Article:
Wheat recovers, corn gains on export demand - CBOT

Long-term uncertainty is wreaking havoc on the market
calendar icon 18 March 2022
clock icon 2 minute read

US wheat futures rose on Thursday, with benchmark Chicago Board of Trade (CBOT) wheat shaking off early weakness, as traders continue to wrestle with supply disruptions from Russia's invasion of Ukraine, reported Reuters.

Markets are closely watching the talks to end the war in Ukraine, which Russia calls "a special military operation", but the Kremlin said there was no deal yet.

Wheat prices have been extremely volatile during the three weeks since the 24 February invasion, as the market is heavily reliant on exports from both countries through the Black Sea.

France's Strategie Grains said the war could remove from the world market in 2021/22 about 11 million tonnes of Black Sea wheat exports and some 12 million tonnes of corn exports.

As of 1:04 p.m. CDT (1804 GMT), CBOT May wheat was up 33-3/4 cents at $11.03 per bushel. May corn gained 26 cents at $7.56 a bushel and May soybeans were up 17 cents at $16.66-1/4 a bushel.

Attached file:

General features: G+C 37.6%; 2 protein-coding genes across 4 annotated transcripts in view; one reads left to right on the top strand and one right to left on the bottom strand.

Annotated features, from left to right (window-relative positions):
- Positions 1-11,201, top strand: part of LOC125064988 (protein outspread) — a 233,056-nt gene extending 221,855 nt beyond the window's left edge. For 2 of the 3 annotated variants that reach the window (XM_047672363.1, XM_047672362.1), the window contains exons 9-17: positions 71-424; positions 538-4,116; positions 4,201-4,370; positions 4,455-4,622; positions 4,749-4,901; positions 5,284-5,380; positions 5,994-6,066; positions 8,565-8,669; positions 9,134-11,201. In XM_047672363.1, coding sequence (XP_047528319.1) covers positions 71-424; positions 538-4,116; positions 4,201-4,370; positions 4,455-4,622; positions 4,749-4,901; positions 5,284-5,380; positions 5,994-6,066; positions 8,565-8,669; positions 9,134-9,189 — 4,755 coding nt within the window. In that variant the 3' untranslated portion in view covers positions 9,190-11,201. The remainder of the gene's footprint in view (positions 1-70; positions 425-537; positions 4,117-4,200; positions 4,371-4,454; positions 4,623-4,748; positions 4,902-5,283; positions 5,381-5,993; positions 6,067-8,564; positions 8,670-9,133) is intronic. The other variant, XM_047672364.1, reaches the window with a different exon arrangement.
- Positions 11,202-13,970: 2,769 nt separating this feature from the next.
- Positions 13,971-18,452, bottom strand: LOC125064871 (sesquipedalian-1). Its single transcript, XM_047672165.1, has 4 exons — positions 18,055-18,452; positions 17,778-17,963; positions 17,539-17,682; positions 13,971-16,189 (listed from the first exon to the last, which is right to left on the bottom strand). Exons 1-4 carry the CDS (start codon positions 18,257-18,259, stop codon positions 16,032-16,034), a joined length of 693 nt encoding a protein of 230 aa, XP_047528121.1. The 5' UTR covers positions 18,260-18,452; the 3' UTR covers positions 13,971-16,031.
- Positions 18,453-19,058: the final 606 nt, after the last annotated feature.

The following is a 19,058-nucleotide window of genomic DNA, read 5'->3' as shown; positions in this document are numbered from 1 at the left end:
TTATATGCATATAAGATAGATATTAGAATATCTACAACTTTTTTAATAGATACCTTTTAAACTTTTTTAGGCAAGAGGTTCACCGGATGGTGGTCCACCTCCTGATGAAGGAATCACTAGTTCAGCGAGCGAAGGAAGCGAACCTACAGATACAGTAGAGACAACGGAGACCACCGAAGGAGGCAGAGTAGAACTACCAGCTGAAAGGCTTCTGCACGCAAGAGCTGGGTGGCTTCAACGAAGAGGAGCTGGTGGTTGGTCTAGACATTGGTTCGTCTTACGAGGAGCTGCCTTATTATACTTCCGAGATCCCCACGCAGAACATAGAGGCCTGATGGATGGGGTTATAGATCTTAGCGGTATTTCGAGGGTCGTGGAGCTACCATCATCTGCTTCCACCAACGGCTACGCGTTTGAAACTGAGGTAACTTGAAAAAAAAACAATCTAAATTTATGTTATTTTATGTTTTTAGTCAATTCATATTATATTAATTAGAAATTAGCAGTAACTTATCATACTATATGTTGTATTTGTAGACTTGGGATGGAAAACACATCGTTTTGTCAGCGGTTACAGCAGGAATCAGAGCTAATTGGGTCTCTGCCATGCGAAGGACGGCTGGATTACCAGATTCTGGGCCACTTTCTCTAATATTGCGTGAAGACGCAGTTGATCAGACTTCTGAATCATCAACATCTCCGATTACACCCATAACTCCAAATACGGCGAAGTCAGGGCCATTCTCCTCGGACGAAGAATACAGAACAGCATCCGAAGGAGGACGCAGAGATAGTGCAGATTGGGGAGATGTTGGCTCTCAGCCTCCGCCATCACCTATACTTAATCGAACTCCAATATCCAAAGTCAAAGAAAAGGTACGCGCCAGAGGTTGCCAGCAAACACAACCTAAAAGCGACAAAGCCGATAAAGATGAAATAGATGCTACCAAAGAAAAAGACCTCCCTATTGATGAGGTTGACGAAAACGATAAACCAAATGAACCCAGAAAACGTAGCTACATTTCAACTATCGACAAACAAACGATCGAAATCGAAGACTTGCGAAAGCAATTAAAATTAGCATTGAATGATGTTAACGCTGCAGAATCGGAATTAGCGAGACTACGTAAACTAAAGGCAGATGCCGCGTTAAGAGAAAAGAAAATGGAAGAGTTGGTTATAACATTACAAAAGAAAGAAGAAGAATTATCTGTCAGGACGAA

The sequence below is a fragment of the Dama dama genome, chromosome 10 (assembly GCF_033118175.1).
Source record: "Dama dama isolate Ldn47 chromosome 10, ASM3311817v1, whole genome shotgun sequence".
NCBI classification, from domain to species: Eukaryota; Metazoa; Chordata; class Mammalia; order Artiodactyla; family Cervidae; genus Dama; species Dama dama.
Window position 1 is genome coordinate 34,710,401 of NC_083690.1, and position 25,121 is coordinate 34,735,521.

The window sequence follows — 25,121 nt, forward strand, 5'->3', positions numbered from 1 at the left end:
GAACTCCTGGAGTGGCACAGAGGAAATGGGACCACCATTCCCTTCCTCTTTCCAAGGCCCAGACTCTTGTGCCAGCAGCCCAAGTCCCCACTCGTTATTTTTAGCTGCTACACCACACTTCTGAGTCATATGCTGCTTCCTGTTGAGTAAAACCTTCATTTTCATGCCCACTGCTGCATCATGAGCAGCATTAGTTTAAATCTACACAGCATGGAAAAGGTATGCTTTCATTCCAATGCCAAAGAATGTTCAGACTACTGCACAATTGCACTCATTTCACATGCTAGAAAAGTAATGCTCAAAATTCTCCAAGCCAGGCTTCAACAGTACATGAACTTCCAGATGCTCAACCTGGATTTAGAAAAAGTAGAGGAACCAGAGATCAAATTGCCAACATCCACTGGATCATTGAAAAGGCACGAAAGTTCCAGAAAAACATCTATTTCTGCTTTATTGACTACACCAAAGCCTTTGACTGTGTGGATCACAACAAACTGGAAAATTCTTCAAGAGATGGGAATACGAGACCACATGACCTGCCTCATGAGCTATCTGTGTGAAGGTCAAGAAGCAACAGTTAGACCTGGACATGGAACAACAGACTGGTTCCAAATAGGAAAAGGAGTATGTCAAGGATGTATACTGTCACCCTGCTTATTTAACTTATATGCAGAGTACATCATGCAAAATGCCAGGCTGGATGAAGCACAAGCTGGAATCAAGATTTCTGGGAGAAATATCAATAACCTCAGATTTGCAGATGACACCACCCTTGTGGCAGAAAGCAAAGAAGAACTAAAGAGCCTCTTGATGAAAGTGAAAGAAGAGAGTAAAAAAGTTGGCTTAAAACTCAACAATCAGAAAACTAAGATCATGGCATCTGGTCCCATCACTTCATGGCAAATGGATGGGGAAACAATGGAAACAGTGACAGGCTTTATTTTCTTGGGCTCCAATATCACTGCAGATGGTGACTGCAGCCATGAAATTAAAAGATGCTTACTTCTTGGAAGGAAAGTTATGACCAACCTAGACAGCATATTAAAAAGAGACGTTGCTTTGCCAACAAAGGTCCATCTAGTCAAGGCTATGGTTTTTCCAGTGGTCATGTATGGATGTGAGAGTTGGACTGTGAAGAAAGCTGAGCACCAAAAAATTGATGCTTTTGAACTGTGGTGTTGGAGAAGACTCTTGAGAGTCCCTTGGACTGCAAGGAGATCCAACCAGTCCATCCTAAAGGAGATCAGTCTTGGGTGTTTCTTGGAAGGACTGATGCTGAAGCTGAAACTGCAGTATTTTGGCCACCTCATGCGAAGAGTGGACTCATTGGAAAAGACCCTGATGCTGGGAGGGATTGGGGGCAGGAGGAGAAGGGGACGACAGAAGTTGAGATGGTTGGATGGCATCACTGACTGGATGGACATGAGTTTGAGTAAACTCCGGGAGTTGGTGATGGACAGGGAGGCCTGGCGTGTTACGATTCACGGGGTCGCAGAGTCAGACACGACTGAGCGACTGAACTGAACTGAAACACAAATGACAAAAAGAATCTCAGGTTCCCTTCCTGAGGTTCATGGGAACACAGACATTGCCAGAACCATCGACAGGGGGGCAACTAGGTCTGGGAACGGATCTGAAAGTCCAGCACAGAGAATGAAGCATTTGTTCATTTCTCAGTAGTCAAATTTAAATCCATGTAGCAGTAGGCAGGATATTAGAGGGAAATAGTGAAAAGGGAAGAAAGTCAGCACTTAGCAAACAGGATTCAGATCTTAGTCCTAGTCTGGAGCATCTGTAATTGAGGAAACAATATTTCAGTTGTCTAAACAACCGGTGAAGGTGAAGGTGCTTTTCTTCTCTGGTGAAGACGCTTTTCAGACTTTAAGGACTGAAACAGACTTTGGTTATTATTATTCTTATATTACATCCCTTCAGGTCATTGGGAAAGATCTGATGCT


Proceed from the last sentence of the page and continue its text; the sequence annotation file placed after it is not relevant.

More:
CBOT wheat bounced back after a 7% drop on Wednesday. The most-active contract has retreated from record highs set last week above $13 a bushel, but remains elevated as the conflict in Ukraine continues.

"At the end of the day, we have this uncertainty about what the longer-term supply outlook is going to be. As long as you have that, it is hard for the markets to fully capitulate," said Terry Linn, analyst with Linn & Associates in Chicago.

Also, updated monthly outlooks from the US Climate Prediction Center forecast that drought would persist across much of the Plains through June, threatening winter wheat production prospects.

Corn futures rose on brisk export demand. The US Department of Agriculture (USDA) reported US corn export sales in the week to 10 March at just over 2 million tonnes, topping trade expectations.

The USDA also confirmed sales of another 136,000 tonnes of corn to unknown destinations, the latest in a string of recent deals.

CBOT soybeans firmed, although the most-active May contract stayed inside of Wednesday's trading range. Soybeans drew support from soyoil and a rally in US crude oil futures back above $100 a barrel. Soyoil sometimes follows crude due to its role as a feed stock for biodiesel fuel.

However, a slowdown in export demand for US soybeans hung over the soy complex, capping rallies.

"It looks to me like the fill-in business to China has probably run its course," Linn said, noting a string of US soy sales to China and unknown destinations in recent weeks.

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